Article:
HE DIDN’T reach the top as a player, but it’s given Ryan Lowe extra motivation to go all the way as a manager.
And if his opening few years as a boss are anything to go by, you wouldn’t bet against him doing just that.
A prolific lower league marksman in his playing days, the current Plymouth Argyle supremo cut his managerial teeth at Bury, where he enjoyed three spells as a player. You can view the markets available on Plymouth and the rest of the EFL with these football betting sites.
Twice caretaker-manager in the Shakers’ nightmare 2017-18 season, he couldn’t stave off relegation from League One. But it was a sign of how well he had done in difficult circumstances that he was appointed full-time manager that summer.
Twelve months later Lowe was celebrating his first promotion as a manager, guiding Bury back to League One at the first attempt. As we all know, it wasn’t the start of a bright new era for the Shakers. Their financial turmoil eventually saw them booted out of the EFL before they could kick a ball the following season.
Lowe’s work hadn’t gone unnoticed, though, and he was swiftly snapped up by Plymouth. He made it two promotions in his first two full seasons as a manager as he led the Pilgrims back to League One last term. Some managers never bag two promotions in their whole career so it’s no wonder Lowe’s stock is on the rise.
And this time around, he’s enjoying the chance to show what he can do at third tier level with the West Country outfit.
“I’m loving it,” said the 42-year-old Liverpudlian. “The Bury situation was totally different – I had to leave and, sadly, the club didn’t continue.
“To then come to a great club like Plymouth Argyle and get them back in League One, I’m loving every minute of it. It’s a challenge every day, but it’s a challenge I relish and look forward to.
“It’s important when you go to a club that it’s the right fit and Plymouth was certainly the right fit for me and my staff. We have been left alone to do our work on the training pitch, whereas at some clubs you have certain people around who try to dictate things.
“If I can keep learning at Plymouth Argyle, then hopefully the club can go on to bigger and better things – the potential is massive. I’m not chasing the money, I’m chasing the dream.”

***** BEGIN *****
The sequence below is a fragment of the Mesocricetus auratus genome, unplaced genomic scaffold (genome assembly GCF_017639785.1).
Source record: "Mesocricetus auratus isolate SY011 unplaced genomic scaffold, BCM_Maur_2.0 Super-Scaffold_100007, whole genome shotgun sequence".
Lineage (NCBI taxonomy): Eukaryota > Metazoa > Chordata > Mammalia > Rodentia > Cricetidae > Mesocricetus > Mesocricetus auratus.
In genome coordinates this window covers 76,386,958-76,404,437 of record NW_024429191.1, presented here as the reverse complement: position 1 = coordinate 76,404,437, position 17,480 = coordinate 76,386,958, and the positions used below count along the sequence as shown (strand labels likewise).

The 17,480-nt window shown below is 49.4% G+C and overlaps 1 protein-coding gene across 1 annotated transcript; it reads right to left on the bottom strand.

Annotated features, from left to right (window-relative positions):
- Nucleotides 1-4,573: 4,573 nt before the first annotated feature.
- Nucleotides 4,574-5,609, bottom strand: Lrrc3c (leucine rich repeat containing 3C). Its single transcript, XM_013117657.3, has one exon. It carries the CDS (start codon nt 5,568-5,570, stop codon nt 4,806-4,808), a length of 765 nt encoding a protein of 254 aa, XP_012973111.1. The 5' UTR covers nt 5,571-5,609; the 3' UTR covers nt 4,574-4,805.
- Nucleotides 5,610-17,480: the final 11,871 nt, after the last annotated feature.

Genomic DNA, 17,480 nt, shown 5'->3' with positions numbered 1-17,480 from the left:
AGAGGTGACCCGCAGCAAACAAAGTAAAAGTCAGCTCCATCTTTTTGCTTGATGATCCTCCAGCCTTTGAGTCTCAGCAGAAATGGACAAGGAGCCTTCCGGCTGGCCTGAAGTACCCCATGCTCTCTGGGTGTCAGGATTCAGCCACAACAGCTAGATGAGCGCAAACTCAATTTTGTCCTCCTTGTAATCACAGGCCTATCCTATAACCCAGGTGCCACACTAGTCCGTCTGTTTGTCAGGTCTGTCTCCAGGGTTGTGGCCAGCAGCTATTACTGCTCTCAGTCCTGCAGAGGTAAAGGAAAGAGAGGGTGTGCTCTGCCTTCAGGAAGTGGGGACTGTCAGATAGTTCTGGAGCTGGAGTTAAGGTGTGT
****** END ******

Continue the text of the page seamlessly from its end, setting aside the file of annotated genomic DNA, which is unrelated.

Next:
That dream is to go as far as he can in management. A playing career than saw him hit more than 200 goals in 700-odd games over two decades is a fine achievement, but it does rankle slightly that he never got the chance to show what he could do in the upper echelons of the game. So does that give him extra fuel for the fire as a manager?
“Definitely,” said the former Shrewsbury, Chester and Crewe hitman. “I was unfortunate as a youngster, I didn’t get the opportunity with big clubs like Liverpool and Everton and I had to work my way up from the Non-League ranks.
“I wanted to do the best I could and I was promoted to the Championship (with Sheffield Wednesday) and then got moved on. Virtually my whole career was in Leagues One and Two and I scored a lot of goals, but as a manager I’m ambitious to be in League One, the Championship and then, who knows, get a chance in the Premier League.
“I’m at a club that could one day get to the Premier League, but it’s important to take each step as it comes and to finish the season in a job! You have to keep learning and picking the brains of other managers.”
His Plymouth side have made a promising start to life in League One. At the time of writing, they had lost just two of their opening 11 games and were sitting inside the top ten.
“We are more than happy,” he admitted. “We have come into a difficult league with a lot of good sides, managers and players. We have had to adapt a little bit, be a little more compact out of possession, but we still want to play on the front foot.
“We have lost two, but every game we’ve been in it and we’ve probably surprised one or two along the way. This year is about sustaining League One football certainly and then we can see where we can get to.”